New Zealand's farm export returns are being badly hurt by deteriorating global economic conditions, according to the Primary Industries Ministry.
The ministry, in a half-year update released this morning, is picking farm export revenue for the year to June 2013 to be around $27.5 billion, down 5 per cent on the previous year's income of $29.2b.
Farm exports are the equivalent of about 13 per cent of total gross domestic product.
The update shows strong pastoral production so far this season.
"This is partly due to favourable climatic conditions during the previous season which left breeding stock in good condition, and also ongoing expansion of the dairy herd," says the ministry's economic information and analysis manager, Chris Jones.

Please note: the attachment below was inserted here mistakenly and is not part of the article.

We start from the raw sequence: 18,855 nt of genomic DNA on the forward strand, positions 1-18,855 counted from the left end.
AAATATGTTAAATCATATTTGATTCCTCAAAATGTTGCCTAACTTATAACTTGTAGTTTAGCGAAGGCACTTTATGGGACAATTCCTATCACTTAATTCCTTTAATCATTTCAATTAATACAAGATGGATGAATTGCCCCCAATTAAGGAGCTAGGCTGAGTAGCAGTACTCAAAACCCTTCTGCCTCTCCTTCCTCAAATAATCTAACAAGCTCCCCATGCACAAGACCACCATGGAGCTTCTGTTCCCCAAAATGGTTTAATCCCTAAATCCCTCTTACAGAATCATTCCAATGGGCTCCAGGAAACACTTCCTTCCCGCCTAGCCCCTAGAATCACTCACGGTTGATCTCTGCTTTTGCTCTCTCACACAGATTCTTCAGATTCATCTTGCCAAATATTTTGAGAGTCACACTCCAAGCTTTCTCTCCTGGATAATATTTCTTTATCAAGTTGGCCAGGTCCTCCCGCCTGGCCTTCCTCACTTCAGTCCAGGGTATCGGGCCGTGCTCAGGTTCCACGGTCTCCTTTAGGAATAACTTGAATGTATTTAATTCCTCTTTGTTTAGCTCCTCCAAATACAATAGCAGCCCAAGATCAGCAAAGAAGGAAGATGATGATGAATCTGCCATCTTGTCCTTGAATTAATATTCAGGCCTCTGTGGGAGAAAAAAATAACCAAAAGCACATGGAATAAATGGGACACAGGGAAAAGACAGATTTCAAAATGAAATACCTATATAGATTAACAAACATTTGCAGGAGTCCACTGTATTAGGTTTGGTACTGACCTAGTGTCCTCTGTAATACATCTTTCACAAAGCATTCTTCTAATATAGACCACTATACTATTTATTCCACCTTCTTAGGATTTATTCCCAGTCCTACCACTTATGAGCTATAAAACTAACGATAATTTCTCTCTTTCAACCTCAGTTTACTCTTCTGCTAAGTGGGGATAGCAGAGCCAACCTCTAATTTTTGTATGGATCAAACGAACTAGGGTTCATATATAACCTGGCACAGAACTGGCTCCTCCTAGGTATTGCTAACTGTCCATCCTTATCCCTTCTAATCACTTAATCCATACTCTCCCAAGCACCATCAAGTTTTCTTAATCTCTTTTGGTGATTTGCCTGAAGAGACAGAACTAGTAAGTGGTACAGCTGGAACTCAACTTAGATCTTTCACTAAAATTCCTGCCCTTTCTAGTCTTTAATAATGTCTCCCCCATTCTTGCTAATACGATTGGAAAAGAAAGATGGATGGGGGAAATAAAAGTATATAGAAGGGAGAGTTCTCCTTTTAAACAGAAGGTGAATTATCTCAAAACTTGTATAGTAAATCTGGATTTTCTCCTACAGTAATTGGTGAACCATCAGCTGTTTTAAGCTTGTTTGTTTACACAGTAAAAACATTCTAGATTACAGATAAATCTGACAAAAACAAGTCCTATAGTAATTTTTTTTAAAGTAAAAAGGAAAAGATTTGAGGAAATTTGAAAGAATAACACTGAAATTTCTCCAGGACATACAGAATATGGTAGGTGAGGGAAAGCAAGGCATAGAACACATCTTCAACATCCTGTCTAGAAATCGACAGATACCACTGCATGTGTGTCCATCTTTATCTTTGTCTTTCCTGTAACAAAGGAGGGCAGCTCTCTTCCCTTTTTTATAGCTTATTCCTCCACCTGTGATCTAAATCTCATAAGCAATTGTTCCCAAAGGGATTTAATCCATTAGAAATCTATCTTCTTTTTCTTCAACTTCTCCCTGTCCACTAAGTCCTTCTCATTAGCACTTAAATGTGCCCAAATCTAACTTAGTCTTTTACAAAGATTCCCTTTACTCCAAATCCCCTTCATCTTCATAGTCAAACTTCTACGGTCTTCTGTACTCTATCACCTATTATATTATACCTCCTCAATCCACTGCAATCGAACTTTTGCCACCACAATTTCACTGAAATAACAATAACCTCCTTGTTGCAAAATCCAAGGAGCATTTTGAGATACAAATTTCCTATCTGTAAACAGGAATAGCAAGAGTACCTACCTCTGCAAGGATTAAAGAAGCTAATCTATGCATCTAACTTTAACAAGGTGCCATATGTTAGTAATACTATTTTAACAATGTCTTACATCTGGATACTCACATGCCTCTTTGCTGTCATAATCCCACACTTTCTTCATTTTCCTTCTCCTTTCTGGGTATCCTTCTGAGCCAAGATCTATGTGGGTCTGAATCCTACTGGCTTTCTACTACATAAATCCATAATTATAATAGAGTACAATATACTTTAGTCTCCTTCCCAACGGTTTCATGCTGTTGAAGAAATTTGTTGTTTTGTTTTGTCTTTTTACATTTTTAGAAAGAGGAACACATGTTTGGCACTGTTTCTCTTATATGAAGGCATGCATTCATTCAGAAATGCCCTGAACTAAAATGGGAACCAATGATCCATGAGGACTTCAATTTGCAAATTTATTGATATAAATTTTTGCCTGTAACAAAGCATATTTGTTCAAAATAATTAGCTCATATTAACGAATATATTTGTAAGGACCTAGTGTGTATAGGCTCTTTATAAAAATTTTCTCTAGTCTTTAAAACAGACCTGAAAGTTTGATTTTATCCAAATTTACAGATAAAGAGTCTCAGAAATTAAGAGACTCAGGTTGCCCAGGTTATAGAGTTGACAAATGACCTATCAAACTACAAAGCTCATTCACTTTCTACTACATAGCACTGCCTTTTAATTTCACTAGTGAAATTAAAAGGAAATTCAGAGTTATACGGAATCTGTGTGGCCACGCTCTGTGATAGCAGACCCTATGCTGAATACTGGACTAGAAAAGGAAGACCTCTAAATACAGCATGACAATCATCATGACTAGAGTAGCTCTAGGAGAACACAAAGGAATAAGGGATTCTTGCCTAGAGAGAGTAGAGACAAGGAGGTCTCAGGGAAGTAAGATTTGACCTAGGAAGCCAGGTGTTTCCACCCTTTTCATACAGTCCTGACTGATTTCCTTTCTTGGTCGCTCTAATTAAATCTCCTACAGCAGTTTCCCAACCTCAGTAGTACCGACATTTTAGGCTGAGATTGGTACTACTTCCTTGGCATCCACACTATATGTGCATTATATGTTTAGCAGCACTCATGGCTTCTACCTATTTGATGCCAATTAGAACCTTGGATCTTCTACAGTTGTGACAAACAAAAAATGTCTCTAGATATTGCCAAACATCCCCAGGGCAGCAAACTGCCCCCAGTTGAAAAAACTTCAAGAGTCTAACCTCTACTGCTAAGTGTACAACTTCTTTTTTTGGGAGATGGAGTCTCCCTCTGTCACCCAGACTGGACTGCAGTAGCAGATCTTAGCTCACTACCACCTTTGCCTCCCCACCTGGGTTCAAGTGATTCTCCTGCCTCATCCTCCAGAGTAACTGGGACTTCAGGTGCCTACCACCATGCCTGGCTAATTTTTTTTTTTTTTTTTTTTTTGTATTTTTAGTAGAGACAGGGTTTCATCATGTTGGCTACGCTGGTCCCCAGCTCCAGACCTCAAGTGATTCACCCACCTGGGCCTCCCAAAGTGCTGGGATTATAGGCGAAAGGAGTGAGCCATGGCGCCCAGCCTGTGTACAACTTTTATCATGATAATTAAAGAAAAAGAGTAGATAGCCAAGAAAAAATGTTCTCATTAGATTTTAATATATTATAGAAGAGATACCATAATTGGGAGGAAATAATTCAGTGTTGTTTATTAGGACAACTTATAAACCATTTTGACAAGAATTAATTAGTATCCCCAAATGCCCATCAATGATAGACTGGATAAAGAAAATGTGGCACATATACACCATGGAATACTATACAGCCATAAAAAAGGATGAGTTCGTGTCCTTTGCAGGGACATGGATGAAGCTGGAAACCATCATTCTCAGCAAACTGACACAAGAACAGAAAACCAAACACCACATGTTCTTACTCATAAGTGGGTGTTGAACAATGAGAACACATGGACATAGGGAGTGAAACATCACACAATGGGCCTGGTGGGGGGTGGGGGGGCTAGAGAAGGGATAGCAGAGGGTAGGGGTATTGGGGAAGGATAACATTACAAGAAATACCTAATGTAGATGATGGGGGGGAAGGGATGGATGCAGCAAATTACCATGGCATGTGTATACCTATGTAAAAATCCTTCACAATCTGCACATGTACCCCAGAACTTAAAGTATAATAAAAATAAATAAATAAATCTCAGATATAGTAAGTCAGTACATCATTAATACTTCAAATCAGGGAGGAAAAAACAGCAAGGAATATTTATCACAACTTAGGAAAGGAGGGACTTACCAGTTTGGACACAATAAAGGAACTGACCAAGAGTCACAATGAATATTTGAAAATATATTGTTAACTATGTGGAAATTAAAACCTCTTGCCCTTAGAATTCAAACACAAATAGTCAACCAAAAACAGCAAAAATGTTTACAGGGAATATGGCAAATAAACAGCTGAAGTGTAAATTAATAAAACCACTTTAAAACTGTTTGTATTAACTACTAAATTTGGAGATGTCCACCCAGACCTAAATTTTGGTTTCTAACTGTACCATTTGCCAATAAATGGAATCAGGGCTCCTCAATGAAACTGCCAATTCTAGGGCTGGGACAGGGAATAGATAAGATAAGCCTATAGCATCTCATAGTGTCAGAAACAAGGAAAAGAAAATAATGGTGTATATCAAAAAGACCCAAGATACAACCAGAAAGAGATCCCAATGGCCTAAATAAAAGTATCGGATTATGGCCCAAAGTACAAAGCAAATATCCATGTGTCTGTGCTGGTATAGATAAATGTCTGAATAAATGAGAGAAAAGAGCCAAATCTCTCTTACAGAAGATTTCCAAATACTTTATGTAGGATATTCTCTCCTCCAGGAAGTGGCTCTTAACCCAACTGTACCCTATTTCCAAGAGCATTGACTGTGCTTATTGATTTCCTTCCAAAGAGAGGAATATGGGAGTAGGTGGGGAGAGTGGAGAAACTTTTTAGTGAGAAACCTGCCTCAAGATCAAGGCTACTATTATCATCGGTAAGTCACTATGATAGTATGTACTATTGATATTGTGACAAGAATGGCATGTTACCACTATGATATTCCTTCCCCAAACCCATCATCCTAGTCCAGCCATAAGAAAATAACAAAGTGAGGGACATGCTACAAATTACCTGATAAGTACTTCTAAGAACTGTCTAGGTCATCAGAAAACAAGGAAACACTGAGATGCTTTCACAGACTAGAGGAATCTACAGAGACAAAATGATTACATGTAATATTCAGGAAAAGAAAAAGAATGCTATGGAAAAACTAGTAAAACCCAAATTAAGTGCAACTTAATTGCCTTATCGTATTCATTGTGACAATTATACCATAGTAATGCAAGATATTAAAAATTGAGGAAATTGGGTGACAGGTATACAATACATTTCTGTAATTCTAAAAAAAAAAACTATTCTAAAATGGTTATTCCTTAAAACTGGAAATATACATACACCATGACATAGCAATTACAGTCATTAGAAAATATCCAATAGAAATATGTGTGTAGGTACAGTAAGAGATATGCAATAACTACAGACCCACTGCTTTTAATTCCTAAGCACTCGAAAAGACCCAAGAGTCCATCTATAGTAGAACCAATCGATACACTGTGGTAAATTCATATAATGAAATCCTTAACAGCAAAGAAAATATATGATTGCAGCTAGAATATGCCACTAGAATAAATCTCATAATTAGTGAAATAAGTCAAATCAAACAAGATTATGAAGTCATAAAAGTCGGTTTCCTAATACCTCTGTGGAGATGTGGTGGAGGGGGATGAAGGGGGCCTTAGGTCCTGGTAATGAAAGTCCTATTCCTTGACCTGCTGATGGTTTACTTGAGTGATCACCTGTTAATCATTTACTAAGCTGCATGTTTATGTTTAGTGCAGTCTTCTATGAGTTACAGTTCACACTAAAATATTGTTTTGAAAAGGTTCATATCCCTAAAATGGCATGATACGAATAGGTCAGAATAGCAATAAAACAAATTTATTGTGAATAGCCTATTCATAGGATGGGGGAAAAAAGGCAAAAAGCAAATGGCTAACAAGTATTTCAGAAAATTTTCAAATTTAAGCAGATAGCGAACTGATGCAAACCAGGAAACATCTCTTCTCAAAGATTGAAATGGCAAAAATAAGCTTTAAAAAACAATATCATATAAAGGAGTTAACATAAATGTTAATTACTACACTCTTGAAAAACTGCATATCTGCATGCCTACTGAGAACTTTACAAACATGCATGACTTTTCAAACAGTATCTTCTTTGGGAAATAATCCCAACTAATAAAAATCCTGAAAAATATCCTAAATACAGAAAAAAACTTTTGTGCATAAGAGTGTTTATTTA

However, a continuing economic slowdown, particularly in the traditional European markets, is causing weaker demand for some New Zealand products such as lamb.
The strengthening of the New Zealand dollar against most major trading currencies in recent months is also having a dampening effect.
* International dairy prices are expected to recover over this season and beyond.
* Lower lamb prices are expected, resulting from weaker demand in key European markets.
* Beef prices are expected to remain firm over the next two years, as North America production recovers from widespread drought.
* Forestry earnings will remain under pressure over the next few years, due to subdued demand from major export markets.
* Horticultural exports are on track to reach $3.5 billion in the year to March 2013, with higher in-market prices expected to offset lower volumes of kiwifruit and wine.
* The bacterial vine-killing disease Psa-V has spread to nearly all kiwifruit growing regions, and will adversely impact gold kiwifruit exports in the year to March 2014.
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